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Net migration continues at record levels: asylum applications rise but remain the smallest component

26 Nov 2015

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Net migration to the UK remains at record levels, standing at 336,000 in the year ending June 2015. Despite increased concern about the refugee crisis in Europe and a growing number of asylum applications in the UK, asylum remains the smallest component of UK immigration by some distance, the Migration Observatory at the University of Oxford said today.

The data – released today by the Office for National Statistics (ONS) – showed that net migration in the year ending June 2015 was 82,000 higher than the year before, with increases driven by both EU and non-EU migration.

Continued economic growth and high levels of employment are likely to have contributed to this trend. Work remained the major reason for immigration to the UK, being cited by 294,000 or 46% of the 636,000 people who moved to the UK for at least a year in the year ending June 2015.

EU net migration continued to make up just under half of non-British net migration.

Asylum applications increased in the third quarter of the year to 10,156, compared to 6,903 in the same quarter of 2014. This brought asylum applications in the year ending September 2015 to 29,024—an increase of 19% year on year.

Despite the recent increase, asylum remains the smallest component of UK immigration after work, study and family unification. Total immigration of non-British citizens in the year ending June 2015 was 551,000.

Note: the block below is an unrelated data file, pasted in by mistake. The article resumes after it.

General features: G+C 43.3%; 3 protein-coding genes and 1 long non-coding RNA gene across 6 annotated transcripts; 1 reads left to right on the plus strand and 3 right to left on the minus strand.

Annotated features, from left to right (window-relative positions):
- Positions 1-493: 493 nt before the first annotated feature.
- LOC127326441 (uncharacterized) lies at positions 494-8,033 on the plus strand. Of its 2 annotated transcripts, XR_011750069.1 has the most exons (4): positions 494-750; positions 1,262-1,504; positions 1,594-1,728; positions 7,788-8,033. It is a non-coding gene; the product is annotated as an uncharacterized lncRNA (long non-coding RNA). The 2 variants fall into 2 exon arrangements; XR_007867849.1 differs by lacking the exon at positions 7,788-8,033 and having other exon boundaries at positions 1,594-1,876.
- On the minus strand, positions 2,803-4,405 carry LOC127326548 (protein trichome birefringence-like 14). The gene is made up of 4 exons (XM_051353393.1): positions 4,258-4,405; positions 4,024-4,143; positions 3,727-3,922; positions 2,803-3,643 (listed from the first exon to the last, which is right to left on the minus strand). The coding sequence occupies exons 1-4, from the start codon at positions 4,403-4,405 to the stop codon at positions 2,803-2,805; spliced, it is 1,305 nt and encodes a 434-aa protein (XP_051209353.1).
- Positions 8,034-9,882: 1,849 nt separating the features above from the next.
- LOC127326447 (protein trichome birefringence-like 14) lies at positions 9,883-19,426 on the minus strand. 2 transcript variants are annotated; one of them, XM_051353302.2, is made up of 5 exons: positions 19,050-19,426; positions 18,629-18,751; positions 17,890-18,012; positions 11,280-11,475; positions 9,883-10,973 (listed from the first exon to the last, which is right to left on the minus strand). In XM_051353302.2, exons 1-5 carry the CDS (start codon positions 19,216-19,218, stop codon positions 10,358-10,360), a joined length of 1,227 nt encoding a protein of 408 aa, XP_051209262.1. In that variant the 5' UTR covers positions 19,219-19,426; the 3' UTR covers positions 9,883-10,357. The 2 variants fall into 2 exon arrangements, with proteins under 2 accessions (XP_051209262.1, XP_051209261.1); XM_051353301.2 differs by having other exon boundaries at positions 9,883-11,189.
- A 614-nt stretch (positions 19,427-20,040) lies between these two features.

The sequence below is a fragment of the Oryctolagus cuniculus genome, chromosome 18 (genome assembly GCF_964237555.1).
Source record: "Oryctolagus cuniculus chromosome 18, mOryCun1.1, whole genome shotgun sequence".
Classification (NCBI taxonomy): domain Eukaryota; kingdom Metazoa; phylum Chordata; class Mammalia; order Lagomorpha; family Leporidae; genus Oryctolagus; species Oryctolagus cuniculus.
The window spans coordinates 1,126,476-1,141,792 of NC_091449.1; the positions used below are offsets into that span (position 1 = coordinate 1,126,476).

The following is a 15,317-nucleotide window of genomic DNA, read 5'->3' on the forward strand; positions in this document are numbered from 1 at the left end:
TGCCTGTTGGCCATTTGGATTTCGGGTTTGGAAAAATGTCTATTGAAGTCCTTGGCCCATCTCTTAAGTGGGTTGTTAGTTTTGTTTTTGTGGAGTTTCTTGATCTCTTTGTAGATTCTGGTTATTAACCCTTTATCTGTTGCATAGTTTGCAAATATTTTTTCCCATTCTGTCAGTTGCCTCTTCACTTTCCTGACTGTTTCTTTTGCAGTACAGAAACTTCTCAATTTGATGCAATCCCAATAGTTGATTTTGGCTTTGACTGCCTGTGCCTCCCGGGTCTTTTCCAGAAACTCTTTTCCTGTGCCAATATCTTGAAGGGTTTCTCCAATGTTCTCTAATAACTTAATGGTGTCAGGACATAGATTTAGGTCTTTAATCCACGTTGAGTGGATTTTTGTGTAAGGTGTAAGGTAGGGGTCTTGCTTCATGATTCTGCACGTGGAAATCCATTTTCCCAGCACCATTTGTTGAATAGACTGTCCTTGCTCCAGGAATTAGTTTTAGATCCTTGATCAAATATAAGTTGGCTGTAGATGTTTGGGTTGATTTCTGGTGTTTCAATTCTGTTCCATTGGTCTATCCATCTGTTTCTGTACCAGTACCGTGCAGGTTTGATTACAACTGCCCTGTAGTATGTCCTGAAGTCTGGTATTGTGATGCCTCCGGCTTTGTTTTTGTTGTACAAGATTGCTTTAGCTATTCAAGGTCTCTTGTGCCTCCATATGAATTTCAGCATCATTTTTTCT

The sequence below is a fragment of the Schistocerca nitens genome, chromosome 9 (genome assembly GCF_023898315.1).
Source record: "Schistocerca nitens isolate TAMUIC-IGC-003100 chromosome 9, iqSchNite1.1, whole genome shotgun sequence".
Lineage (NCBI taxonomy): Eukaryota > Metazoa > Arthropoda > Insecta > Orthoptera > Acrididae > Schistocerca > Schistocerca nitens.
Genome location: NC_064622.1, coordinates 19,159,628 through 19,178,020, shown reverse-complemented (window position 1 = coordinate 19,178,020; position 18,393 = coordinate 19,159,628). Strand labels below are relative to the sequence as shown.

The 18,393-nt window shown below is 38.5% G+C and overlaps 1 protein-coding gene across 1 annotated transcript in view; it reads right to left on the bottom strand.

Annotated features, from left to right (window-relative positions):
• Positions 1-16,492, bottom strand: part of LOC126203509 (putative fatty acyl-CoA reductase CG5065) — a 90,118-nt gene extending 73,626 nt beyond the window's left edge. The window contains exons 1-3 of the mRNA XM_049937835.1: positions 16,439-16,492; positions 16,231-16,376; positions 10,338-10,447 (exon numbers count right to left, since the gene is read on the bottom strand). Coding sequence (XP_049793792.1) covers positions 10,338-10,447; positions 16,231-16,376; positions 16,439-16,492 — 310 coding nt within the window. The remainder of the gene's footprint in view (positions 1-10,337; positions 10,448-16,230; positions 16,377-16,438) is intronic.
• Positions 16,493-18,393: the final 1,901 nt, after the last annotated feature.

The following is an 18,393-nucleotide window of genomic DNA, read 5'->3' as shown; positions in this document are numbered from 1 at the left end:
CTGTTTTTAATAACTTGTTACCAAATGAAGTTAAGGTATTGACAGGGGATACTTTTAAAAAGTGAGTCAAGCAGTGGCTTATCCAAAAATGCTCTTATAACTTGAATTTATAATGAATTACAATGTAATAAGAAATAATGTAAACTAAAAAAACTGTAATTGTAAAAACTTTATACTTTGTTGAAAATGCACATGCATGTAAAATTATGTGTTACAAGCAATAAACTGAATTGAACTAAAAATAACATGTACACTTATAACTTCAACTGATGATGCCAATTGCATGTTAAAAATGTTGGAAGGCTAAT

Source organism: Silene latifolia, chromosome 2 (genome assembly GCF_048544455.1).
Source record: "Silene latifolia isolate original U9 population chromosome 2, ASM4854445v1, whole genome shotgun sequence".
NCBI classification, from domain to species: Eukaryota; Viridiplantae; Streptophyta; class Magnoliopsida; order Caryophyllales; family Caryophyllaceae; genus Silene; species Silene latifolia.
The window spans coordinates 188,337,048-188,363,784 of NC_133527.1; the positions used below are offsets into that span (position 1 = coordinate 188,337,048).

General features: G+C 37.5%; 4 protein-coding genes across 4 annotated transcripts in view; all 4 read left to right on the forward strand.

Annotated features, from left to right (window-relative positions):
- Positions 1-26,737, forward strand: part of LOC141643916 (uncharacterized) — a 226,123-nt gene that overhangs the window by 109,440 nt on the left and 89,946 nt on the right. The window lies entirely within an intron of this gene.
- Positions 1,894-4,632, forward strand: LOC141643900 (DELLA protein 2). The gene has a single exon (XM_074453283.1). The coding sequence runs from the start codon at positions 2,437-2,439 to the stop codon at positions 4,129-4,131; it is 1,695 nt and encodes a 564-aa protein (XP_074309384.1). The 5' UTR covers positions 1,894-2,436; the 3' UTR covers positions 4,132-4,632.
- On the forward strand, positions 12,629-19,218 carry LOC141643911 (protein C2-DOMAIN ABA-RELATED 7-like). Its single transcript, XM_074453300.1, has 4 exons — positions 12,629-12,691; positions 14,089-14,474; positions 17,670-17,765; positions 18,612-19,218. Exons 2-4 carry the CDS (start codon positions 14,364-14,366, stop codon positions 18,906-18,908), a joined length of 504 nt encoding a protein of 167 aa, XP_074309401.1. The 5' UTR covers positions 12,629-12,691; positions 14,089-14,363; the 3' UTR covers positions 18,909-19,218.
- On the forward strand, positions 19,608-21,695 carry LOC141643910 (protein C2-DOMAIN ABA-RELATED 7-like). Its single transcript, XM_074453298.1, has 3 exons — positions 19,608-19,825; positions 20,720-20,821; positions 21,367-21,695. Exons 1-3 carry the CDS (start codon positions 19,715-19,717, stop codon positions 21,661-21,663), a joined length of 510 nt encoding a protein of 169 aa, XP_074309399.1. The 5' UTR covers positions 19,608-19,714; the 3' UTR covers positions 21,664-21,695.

Madeleine Sumption, Director of the Migration Observatory at the University of Oxford said: “Most the measures introduced over the last parliament to reduce net migration of workers, students and family members have now been in place for some years. At this point, changes in net migration are mainly being driven by economic factors like the success of the UK economy, rather than by new policies.”

Today’s data do not include the period since the UK began to resettle the first of the 20,000 Syrian refugees the government pledged to accept in September.

As a Migration Observatory commentary published earlier this week noted, the resettlement programme will have little impact on net migration, however.

Sumption added: “Despite an increase in the number of asylum applications in the UK over the summer, refugees and asylum seekers still represent only 5% of non-British immigration. Migration for work and study remain by far the largest categories.”

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